Peru Uses Drones for Agriculture, Archeology

By Dialogo
August 16, 2013


Drones are most often associated with assassinations in remote regions of Pakistan and Yemen but in Peru, unmanned aircraft are being used to monitor crops and study ancient ruins.



Forget Reapers and Predators. The drones used here are hand-held contraptions that look like they were assembled in a garage with gear from a hardware store.



They are equipped with a microcomputer, a GPS tracker, a compass, cameras and an altimeter, and can be easily programmed by using Google Maps to fly autonomously and return to base with vital data.



“These aircraft are small in size, are equipped with high-precision video or photo cameras and go virtually unnoticed in the sky,” said Andres Flores, an electrical engineer in charge of the UAV program at Peru’s Catholic University.



Flores heads a multidisciplinary team brainstorming the best ways to use drones for civilian purposes.



“Up to now we have managed to use them for agricultural purposes, where they gather information on the health of the plants, and in archeology, to better understand the characteristics of each site and their extensions,” Flores said.



One UAV model built by Catholic University engineers is made with light balsa wood and carbon fiber. At a glance the devices look like souped-up hand-held glider.



One limitation is that these drones must fly below the clouds. If not their instruments, especially the cameras, could fail, said Aurelio Rodriguez, who is both an aerial model-maker and archeologist.



Mapping Ancient Cities



Some of the earliest human settlements in the Americas are found in Peru.



There are thousands of archeological sites, many unexplored, dotting the Peruvian landscape, most of them pre-dating the Incas, a major civilization which was defeated by Spanish conquistadors in the 16th century.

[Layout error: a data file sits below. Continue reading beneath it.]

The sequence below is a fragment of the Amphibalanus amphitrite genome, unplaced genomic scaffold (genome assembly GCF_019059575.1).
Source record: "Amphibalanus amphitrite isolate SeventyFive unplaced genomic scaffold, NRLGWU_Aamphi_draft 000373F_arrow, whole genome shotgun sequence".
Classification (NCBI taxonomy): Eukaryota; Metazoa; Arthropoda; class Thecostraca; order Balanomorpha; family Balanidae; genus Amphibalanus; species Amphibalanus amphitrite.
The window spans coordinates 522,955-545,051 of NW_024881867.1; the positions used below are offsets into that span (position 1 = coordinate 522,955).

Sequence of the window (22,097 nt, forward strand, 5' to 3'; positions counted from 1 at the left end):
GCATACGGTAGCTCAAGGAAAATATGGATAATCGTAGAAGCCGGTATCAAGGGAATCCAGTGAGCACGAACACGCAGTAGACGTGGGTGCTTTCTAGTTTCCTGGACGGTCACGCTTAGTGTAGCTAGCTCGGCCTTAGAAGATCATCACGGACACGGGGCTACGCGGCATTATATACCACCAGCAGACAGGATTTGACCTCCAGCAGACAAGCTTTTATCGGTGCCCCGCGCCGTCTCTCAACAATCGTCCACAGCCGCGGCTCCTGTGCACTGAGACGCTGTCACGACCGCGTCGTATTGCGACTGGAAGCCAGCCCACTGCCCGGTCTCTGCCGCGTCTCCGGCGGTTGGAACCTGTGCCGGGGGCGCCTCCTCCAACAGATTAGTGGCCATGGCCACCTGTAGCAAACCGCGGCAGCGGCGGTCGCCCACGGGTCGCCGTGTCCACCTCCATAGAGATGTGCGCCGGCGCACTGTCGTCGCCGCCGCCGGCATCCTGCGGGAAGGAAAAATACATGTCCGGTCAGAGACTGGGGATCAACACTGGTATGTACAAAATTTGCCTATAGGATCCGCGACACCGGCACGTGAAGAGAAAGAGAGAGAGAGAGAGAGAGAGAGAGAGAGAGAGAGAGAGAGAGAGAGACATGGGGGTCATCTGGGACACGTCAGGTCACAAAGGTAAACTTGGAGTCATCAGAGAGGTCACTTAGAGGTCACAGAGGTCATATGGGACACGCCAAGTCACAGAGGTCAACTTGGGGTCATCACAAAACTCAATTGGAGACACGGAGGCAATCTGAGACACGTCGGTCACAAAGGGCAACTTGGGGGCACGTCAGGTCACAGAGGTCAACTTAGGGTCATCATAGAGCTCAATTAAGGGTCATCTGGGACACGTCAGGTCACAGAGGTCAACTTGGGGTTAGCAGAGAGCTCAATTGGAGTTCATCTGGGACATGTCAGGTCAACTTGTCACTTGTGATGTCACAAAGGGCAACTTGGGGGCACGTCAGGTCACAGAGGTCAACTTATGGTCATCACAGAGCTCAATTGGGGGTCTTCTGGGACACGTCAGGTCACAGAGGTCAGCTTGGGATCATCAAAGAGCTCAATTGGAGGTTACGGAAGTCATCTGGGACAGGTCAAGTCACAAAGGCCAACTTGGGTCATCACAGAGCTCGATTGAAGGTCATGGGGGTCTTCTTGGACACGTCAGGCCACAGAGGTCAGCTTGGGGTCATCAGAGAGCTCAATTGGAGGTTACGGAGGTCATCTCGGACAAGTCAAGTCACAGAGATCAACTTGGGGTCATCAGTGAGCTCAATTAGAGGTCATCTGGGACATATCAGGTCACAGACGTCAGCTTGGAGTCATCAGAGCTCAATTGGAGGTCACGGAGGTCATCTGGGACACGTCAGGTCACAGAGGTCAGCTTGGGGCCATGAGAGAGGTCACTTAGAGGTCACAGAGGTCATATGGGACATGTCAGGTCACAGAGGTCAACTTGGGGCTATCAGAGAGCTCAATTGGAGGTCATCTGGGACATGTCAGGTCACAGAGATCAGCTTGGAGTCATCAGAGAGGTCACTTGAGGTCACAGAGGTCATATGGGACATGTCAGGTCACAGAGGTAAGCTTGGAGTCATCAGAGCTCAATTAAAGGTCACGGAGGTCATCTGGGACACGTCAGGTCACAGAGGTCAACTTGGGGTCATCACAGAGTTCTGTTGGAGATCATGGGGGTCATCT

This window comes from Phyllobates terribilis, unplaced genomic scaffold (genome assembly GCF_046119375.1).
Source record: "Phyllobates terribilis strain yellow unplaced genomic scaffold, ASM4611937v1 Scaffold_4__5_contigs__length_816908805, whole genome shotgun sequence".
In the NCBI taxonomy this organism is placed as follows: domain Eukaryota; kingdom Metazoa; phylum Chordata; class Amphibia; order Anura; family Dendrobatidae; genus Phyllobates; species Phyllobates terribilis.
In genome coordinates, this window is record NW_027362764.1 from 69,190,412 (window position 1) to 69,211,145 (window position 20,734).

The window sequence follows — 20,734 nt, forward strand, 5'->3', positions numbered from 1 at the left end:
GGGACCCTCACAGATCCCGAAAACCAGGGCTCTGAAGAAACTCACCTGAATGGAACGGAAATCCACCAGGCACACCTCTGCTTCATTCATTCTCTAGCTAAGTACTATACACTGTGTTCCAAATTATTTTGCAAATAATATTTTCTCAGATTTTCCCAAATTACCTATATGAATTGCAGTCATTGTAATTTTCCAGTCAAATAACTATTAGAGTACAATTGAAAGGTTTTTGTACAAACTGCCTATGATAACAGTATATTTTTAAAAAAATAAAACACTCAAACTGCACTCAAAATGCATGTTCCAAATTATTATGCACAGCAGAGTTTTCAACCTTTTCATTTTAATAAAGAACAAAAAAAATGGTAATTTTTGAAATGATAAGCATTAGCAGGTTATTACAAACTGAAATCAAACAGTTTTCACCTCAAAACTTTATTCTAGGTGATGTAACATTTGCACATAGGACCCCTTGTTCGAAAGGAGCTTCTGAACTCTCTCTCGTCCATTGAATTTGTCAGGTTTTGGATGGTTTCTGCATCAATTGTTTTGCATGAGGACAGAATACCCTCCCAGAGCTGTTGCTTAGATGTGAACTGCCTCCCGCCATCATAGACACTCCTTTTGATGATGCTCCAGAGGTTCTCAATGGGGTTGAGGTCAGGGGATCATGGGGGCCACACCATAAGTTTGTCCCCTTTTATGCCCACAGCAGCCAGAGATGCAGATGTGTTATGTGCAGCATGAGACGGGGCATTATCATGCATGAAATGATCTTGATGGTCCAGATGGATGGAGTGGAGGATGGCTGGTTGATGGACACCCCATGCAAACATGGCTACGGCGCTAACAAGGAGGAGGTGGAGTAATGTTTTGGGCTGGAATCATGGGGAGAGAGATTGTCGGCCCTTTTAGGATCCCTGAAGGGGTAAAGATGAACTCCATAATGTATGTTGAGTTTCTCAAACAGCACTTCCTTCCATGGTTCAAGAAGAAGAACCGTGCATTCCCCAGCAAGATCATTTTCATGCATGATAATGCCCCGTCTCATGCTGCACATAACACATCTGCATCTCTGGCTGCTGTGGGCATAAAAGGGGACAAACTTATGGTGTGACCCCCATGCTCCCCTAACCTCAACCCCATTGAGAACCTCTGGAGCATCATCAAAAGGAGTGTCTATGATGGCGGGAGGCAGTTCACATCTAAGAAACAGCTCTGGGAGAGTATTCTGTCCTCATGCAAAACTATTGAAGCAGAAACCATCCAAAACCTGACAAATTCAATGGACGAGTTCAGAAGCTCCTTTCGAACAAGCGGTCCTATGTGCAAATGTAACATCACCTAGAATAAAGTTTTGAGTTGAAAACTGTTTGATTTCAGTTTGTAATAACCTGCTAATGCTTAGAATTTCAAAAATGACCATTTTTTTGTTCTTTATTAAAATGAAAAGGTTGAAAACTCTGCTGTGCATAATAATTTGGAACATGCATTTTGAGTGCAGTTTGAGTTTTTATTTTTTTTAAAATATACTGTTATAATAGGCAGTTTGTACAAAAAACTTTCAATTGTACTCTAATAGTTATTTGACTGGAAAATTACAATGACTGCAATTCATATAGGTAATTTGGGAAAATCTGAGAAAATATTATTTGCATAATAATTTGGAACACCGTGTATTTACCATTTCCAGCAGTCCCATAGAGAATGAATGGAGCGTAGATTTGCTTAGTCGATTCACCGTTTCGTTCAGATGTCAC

Along the dry coastline, where the main construction material was adobe brick, whole societies flourished.



After centuries of abandon some of these ancient cities have deteriorated to the point that they are hard to distinguish in the sandy, hilly region.



Archeologist Luis Jaime Castillo is using drones to help map the 1,300-year-old Moche civilization around San Idelfonso and San Jose del Moro, two sites on the Peruvian coast north of Lima.



“We can convert the images that the drones provide into topographical and photogrammetry data to build three-dimensional models,” Castillo told AFP.



“By using the pictures taken by drones we can see walls, patios, the fabric of the city.”



Other potential civilian drone use, Flores said, includes closely observing areas of natural disasters or studying urban traffic patterns.



In the thick Amazon jungle, where access by ground is often extremely difficult, drones can be used to study wild animals. “Every time an animal goes by, it can snap a picture,” said Flores.



There are no laws in Peru regulating the civilian use of drones, which allows advocates to push for all kinds of projects.



Their use in urban surveillance, however, could be seen as an invasion of privacy.



While experts are still dreaming up new ways to use the aircraft, security officials do use drones for military and police intelligence purposes, especially in Peru’s rugged and remote valleys where coca is grown.






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